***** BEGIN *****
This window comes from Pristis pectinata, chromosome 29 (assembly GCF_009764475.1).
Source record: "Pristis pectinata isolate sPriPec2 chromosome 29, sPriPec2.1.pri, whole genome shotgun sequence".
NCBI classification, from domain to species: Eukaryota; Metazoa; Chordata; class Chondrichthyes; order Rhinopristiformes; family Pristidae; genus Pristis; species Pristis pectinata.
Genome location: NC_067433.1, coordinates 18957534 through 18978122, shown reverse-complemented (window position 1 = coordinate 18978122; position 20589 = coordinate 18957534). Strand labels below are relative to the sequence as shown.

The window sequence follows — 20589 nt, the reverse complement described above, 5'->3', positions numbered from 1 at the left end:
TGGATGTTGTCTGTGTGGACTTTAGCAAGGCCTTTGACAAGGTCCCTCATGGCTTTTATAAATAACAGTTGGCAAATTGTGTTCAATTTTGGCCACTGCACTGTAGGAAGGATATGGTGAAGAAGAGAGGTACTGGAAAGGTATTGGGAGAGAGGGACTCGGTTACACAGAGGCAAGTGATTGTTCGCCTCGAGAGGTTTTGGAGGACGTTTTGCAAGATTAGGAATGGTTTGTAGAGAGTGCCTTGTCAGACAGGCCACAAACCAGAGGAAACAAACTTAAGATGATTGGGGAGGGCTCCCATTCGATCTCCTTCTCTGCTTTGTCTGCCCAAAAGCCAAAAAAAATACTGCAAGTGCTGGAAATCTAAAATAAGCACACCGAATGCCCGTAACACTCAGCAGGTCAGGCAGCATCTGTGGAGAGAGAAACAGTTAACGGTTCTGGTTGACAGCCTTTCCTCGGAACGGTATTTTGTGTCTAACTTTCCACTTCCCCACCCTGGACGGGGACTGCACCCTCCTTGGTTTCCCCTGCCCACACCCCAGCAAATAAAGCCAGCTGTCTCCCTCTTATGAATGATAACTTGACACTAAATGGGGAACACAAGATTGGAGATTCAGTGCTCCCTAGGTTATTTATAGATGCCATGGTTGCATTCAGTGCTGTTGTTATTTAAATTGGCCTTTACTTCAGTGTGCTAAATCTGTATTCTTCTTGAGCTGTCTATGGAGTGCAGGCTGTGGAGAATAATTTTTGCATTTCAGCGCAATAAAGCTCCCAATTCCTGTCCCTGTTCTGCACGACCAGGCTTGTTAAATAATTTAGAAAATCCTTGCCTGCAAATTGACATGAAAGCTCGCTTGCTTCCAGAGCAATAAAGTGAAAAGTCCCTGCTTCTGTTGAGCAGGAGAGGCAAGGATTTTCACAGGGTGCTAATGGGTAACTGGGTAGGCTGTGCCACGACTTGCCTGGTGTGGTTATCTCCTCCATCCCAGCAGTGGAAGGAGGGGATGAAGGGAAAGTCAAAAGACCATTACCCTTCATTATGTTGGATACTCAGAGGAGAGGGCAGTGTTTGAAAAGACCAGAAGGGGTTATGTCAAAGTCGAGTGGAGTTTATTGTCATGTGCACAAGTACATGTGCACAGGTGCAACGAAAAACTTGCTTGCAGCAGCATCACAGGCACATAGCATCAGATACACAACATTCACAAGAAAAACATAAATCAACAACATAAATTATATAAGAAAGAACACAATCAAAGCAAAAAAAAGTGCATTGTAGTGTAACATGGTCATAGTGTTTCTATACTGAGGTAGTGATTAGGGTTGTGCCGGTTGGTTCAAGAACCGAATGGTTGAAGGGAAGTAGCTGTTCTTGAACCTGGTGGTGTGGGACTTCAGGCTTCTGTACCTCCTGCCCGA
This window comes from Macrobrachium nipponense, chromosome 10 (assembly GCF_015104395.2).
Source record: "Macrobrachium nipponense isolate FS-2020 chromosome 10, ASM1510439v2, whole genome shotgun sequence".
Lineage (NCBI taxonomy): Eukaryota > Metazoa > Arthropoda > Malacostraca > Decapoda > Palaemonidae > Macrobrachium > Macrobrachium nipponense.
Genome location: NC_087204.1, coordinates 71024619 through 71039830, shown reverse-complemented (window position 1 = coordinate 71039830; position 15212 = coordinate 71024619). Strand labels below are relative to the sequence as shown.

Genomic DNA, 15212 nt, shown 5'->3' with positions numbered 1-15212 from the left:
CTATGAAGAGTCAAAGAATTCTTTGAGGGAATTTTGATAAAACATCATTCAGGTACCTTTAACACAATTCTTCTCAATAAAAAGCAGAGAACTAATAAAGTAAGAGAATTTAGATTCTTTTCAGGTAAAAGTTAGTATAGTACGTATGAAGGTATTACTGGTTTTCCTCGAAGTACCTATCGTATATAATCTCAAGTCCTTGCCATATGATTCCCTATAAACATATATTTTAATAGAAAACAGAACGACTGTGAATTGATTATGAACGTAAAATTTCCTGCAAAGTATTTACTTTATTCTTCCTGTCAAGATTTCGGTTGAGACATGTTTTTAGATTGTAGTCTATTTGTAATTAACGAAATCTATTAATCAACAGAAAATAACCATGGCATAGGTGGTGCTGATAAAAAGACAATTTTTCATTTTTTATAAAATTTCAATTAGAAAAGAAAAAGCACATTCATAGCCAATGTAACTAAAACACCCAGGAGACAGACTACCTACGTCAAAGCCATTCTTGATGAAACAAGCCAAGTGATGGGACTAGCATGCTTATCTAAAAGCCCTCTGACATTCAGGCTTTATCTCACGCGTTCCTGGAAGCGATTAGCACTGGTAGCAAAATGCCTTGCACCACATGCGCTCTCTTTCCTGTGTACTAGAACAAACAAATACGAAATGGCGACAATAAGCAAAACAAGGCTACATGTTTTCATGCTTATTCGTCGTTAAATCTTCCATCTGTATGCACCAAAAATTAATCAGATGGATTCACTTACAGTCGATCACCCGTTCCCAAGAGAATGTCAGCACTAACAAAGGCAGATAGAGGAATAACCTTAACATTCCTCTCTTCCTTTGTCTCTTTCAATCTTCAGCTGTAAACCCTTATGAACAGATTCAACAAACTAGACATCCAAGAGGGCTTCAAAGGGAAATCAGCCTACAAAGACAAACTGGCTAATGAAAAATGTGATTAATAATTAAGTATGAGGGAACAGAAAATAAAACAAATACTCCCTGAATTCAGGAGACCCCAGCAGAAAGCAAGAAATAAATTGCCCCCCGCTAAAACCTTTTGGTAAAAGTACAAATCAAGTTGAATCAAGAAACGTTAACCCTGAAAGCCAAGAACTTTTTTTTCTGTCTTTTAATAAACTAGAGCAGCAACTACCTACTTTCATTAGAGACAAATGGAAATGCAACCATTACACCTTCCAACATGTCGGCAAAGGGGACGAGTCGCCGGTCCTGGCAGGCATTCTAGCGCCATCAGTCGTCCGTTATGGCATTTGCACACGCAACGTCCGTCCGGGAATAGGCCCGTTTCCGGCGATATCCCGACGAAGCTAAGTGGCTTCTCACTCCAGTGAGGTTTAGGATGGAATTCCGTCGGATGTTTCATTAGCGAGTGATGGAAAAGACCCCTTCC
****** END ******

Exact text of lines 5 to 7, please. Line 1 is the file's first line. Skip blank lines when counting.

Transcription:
The window sequence follows — 20589 nt, the reverse complement described above, 5'->3', positions numbered from 1 at the left end:
TGGATGTTGTCTGTGTGGACTTTAGCAAGGCCTTTGACAAGGTCCCTCATGGCTTTTATAAATAACAGTTGGCAAATTGTGTTCAATTTTGGCCACTGCACTGTAGGAAGGATATGGTGAAGAAGAGAGGTACTGGAAAGGTATTGGGAGAGAGGGACTCGGTTACACAGAGGCAAGTGATTGTTCGCCTCGAGAGGTTTTGGAGGACGTTTTGCAAGATTAGGAATGGTTTGTAGAGAGTGCCTTGTCAGACAGGCCACAAACCAGAGGAAACAAACTTAAGATGATTGGGGAGGGCTCCCATTCGATCTCCTTCTCTGCTTTGTCTGCCCAAAAGCCAAAAAAAATACTGCAAGTGCTGGAAATCTAAAATAAGCACACCGAATGCCCGTAACACTCAGCAGGTCAGGCAGCATCTGTGGAGAGAGAAACAGTTAACGGTTCTGGTTGACAGCCTTTCCTCGGAACGGTATTTTGTGTCTAACTTTCCACTTCCCCACCCTGGACGGGGACTGCACCCTCCTTGGTTTCCCCTGCCCACACCCCAGCAAATAAAGCCAGCTGTCTCCCTCTTATGAATGATAACTTGACACTAAATGGGGAACACAAGATTGGAGATTCAGTGCTCCCTAGGTTATTTATAGATGCCATGGTTGCATTCAGTGCTGTTGTTATTTAAATTGGCCTTTACTTCAGTGTGCTAAATCTGTATTCTTCTTGAGCTGTCTATGGAGTGCAGGCTGTGGAGAATAATTTTTGCATTTCAGCGCAATAAAGCTCCCAATTCCTGTCCCTGTTCTGCACGACCAGGCTTGTTAAATAATTTAGAAAATCCTTGCCTGCAAATTGACATGAAAGCTCGCTTGCTTCCAGAGCAATAAAGTGAAAAGTCCCTGCTTCTGTTGAGCAGGAGAGGCAAGGATTTTCACAGGGTGCTAATGGGTAACTGGGTAGGCTGTGCCACGACTTGCCTGGTGTGGTTATCTCCTCCATCCCAGCAGTGGAAGGAGGGGATGAAGGGAAAGTCAAAAGACCATTACCCTTCATTATGTTGGATACTCAGAGGAGAGGGCAGTGTTTGAAAAGACCAGAAGGGGTTATGTCAAAGTCGAGTGGAGTTTATTGTCATGTGCACAAGTACATGTGCACAGGTGCAACGAAAAACTTGCTTGCAGCAGCATCACAGGCACATAGCATCAGATACACAACATTCACAAGAAAAACATAAATCAACAACATAAATTATATAAGAAAGAACACAATCAAAGCAAAAAAAAGTGCATTGTAGTGTAACATGGTCATAGTGTTTCTATACTGAGGTAGTGATTAGGGTTGTGCCGGTTGGTTCAAGAACCGAATGGTTGAAGGGAAGTAGCTGTTCTTGAACCTGGTGGTGTGGGACTTCAGGCTTCTGTACCTCCTGCCCGA
This window comes from Macrobrachium nipponense, chromosome 10 (assembly GCF_015104395.2).